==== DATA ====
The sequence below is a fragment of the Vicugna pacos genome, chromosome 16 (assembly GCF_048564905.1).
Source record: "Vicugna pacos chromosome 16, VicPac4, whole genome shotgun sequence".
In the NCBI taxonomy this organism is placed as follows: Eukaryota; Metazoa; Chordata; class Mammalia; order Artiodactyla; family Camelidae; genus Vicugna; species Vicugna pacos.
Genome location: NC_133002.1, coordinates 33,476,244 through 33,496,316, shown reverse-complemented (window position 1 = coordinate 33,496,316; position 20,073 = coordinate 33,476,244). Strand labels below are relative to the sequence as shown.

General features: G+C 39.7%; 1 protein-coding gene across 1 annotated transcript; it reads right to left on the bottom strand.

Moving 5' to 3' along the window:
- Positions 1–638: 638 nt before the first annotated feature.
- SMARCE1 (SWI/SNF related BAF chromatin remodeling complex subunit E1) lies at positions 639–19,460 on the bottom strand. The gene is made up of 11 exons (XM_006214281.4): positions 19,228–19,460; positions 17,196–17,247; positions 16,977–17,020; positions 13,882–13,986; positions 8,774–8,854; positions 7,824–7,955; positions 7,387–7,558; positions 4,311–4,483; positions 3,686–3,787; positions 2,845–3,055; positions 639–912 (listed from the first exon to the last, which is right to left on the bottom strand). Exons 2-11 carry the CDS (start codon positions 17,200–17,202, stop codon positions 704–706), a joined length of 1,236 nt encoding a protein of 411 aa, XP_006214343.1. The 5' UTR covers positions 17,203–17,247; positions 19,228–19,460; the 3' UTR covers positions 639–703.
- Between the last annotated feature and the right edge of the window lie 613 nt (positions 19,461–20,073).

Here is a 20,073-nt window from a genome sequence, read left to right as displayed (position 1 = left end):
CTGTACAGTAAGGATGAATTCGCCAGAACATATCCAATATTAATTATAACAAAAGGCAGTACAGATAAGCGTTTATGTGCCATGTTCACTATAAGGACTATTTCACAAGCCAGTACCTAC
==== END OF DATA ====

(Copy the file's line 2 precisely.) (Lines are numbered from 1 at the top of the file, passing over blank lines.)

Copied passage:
Source record: "Vicugna pacos chromosome 16, VicPac4, whole genome shotgun sequence".